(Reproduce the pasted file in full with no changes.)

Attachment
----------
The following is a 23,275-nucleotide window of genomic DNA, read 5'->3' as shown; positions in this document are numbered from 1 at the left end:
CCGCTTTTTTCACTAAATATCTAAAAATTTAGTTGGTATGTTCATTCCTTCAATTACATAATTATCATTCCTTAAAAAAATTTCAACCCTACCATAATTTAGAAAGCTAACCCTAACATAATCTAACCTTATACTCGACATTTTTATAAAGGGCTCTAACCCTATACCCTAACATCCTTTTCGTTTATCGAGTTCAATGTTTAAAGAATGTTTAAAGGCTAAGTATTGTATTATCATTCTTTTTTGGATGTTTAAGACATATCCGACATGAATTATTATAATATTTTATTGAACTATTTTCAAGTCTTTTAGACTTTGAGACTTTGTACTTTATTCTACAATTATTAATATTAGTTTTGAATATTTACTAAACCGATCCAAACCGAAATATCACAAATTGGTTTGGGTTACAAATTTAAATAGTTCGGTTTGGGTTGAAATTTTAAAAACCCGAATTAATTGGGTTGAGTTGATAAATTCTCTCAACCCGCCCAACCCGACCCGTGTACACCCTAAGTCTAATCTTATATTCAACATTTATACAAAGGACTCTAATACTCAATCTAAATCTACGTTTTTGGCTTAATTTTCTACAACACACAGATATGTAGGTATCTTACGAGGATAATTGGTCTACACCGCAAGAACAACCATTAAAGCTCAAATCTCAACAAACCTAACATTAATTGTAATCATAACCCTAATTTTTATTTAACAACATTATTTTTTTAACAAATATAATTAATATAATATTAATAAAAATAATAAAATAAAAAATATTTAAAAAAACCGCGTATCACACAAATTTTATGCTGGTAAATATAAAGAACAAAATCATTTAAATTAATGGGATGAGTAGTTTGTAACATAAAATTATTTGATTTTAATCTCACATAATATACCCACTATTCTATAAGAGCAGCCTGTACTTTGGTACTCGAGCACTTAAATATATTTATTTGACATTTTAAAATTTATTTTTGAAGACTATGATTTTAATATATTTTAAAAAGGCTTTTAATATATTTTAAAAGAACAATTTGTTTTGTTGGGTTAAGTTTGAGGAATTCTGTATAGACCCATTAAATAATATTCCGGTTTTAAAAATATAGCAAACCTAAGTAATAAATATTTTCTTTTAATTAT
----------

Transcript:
The following is a 23,275-nucleotide window of genomic DNA, read 5'->3' as shown; positions in this document are numbered from 1 at the left end:
CCGCTTTTTTCACTAAATATCTAAAAATTTAGTTGGTATGTTCATTCCTTCAATTACATAATTATCATTCCTTAAAAAAATTTCAACCCTACCATAATTTAGAAAGCTAACCCTAACATAATCTAACCTTATACTCGACATTTTTATAAAGGGCTCTAACCCTATACCCTAACATCCTTTTCGTTTATCGAGTTCAATGTTTAAAGAATGTTTAAAGGCTAAGTATTGTATTATCATTCTTTTTTGGATGTTTAAGACATATCCGACATGAATTATTATAATATTTTATTGAACTATTTTCAAGTCTTTTAGACTTTGAGACTTTGTACTTTATTCTACAATTATTAATATTAGTTTTGAATATTTACTAAACCGATCCAAACCGAAATATCACAAATTGGTTTGGGTTACAAATTTAAATAGTTCGGTTTGGGTTGAAATTTTAAAAACCCGAATTAATTGGGTTGAGTTGATAAATTCTCTCAACCCGCCCAACCCGACCCGTGTACACCCTAAGTCTAATCTTATATTCAACATTTATACAAAGGACTCTAATACTCAATCTAAATCTACGTTTTTGGCTTAATTTTCTACAACACACAGATATGTAGGTATCTTACGAGGATAATTGGTCTACACCGCAAGAACAACCATTAAAGCTCAAATCTCAACAAACCTAACATTAATTGTAATCATAACCCTAATTTTTATTTAACAACATTATTTTTTTAACAAATATAATTAATATAATATTAATAAAAATAATAAAATAAAAAATATTTAAAAAAACCGCGTATCACACAAATTTTATGCTGGTAAATATAAAGAACAAAATCATTTAAATTAATGGGATGAGTAGTTTGTAACATAAAATTATTTGATTTTAATCTCACATAATATACCCACTATTCTATAAGAGCAGCCTGTACTTTGGTACTCGAGCACTTAAATATATTTATTTGACATTTTAAAATTTATTTTTGAAGACTATGATTTTAATATATTTTAAAAAGGCTTTTAATATATTTTAAAAGAACAATTTGTTTTGTTGGGTTAAGTTTGAGGAATTCTGTATAGACCCATTAAATAATATTCCGGTTTTAAAAATATAGCAAACCTAAGTAATAAATATTTTCTTTTAATTAT